For life sciences industries and research organizations that utilize any biological resource from India for research, commercial or other purposes, awareness and regulatory compliance with India’s Biological Diversity (BD) Act, 2002 could mean the difference between success and failure. India became a party to the Convention on Biological Diversity (CBD), a multilateral treaty, in 1994. In order to comply with the CBD’s provisions on conservation and sustainable use of biological diversity with fair and equitable benefit sharing arising from utilization of genetic resources, the country enacted the BD Act in 2002, and the corresponding Rules in 2004. In 2012, India ratified the Nagoya Protocol, a supplementary agreement to the CBD that mainly focused on strengthening the implementation of benefit sharing, and subsequently issued the Guidelines on Access and Benefit Sharing (ABS) in 2014.Under the Ministry of Environment and Forests (MoEF), the implementing system of the BD Act is three-tiered. The National Biodiversity Authority (NBA) is at the central level, the State Biodiversity Boards (SBBs) are at the state level, and the Biodiversity Management Committees (BMCs) are at the local level, with each authority performing specified functions.

Freedom to Operate and the Interplay of Patent and Regulatory Exclusivity for Life Sciences

While part one of this two-part series on intellectual property (IP) due diligence focused on a life science company’s own IP portfolio, part two will address a company’s understanding of how it fits into the market by considering its freedom to operate, as well as its competitors’, and the interplay of patent and regulatory exclusivity as it relates to the company’s product. Patent and regulatory exclusivity—two areas that can provide the most value and protection to a life science product—are very interrelated. Simply identifying when a key patent naturally expires is not sufficient, because regulatory exclusivity could possibly extend the company’s ability to keep competitors off the market or allow competitors to speed up entry in certain situations.

IP Due Diligence in the Life Sciences: Key Considerations for 2019

The success of a life science product, and thereby the company, rests heavily upon a combination of patent protection, regulatory exclusivity and product life cycle management. A company’s ability to formulate and articulate an integrated strategy is critical to obtaining investments, strategic partnerships and market success. In this two-part series, we will discuss recent judicial developments that affect life science companies’ IP strategies and also outline the four basic principles of an integrated IP strategy on which a company’s intellectual property audit and preparation for third-party diligence should focus. These are: (1) patent prosecution and strategy, (2) rights and ownership, (3) interplay of patent and regulatory exclusivity, and (4) freedom to operate and competitors. Part one will focus on patent prosecution and strategy, as well as rights and ownership.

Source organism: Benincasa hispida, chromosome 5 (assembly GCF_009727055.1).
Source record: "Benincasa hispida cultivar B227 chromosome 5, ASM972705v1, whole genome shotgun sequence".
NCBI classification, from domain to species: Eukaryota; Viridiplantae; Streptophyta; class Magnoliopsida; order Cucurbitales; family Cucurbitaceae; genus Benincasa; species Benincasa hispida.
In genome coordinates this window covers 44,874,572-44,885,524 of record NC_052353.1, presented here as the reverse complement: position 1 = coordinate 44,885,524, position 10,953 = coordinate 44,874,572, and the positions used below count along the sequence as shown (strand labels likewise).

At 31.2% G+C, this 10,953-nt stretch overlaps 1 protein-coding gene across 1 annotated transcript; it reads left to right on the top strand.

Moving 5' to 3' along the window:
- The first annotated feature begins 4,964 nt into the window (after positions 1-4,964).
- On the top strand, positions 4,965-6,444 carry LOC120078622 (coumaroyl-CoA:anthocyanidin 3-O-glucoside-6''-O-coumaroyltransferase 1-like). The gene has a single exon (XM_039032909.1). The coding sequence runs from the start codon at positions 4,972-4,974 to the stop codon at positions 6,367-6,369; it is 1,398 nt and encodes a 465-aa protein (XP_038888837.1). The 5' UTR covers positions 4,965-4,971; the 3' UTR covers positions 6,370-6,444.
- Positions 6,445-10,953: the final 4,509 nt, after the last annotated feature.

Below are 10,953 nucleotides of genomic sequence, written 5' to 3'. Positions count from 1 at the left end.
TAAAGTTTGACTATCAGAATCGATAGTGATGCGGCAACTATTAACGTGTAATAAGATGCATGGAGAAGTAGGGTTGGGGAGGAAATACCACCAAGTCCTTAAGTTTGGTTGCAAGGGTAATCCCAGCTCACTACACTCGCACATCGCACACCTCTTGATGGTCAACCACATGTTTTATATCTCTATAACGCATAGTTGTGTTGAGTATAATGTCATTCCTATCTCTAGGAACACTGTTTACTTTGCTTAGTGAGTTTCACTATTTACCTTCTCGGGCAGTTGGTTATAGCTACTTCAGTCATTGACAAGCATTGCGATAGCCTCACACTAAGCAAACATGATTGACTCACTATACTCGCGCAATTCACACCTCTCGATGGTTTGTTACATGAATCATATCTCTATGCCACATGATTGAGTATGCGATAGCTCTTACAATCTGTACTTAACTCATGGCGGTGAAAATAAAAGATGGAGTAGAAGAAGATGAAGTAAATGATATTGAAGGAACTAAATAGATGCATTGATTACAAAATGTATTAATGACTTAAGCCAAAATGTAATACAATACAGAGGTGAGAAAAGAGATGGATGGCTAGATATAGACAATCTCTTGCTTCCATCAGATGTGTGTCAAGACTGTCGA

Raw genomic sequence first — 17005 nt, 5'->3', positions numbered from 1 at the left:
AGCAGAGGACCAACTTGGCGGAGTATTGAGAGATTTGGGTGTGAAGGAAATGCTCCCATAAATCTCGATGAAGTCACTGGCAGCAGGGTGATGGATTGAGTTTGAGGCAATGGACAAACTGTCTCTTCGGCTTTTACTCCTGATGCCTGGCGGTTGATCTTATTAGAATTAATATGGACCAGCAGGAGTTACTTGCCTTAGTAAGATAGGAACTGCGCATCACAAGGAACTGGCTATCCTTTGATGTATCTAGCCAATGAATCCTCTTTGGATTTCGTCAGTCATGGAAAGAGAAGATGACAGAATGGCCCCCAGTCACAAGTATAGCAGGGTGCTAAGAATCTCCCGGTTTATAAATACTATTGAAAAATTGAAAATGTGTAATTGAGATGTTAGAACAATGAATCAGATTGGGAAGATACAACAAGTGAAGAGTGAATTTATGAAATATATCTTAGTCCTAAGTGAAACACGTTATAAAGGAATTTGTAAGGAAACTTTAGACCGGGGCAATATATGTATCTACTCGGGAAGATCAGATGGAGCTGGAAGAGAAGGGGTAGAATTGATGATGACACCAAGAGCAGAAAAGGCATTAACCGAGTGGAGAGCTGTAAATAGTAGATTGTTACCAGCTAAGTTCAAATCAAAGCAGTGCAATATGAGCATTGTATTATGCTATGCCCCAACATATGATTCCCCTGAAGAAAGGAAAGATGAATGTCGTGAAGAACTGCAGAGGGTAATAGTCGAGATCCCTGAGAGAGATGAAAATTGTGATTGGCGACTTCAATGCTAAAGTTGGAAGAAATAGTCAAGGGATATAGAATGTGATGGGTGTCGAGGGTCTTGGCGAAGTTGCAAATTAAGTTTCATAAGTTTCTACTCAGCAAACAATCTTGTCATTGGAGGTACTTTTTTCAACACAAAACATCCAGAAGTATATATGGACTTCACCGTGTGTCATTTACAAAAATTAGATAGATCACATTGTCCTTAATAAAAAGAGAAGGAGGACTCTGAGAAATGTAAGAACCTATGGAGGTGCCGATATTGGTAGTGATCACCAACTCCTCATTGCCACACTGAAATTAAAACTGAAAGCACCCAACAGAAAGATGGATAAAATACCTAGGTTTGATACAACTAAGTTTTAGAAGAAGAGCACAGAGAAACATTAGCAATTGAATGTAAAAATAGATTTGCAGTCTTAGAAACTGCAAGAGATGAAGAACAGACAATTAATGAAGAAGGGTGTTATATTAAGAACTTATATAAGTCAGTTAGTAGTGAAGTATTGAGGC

District of Delaware Makes it Harder to Corner the Market on Antibody Patents in MorphoSys v. Janssen

Patents covering an antibody are often claimed by the antibody’s function (the residues where it binds to the antigen) rather than its structure (amino-acid sequence). This tactic can successfully cast a very wide net of patent protection over potentially millions of different antibodies. In doing so, even if the patent holder’s own antibodies never make it out of the laboratory, the patents can nevertheless corner the market on intellectual property covering a new class of inhibitors. The risk of this strategy, however, is that extremely broad patent scope can simultaneously doom a patent’s validity for not being sufficiently enabled or lacking written description. As an example, a recent decision from the District of Delaware, MorphoSys AG v. Janssen Biotech, Inc., No. 16-221 (LPS) (Dkt. 471) (Jan. 25, 2019), invalidated broad antibody patents for not being sufficiently enabled, as well as coming near to invalidating the same patents for lacking written description. The case is important to the growing body of patents covering biologic drugs because it delineates more precisely when functionally-claimed antibody patents can survive enablement and written description challenges.

The Evolution of Antibody Patents

As the pharmaceutical industry continues to shift toward biologic-based drugs, including monoclonal antibodies, protecting the underlying technology has been and continues to be a priority for companies. As with any drug, patenting therapeutic monoclonal antibodies as early as possible in the drug development process is crucial to protect the underlying invention. In the early days of antibody discovery for therapeutic development, protection could be obtained with minimal disclosure of the actual antibody. But as the art and case law have evolved, companies now need far more data to obtain the broadest scope of protection. For that reason, it has become more of a challenge to determine the best time to file with the U.S. Patent and Trademark Office (USPTO). After the America Invents Act (AIA), it is a race to the USPTO to be the first to claim your invention, but you may lack the requisite data to enable you to obtain patent protection in the end.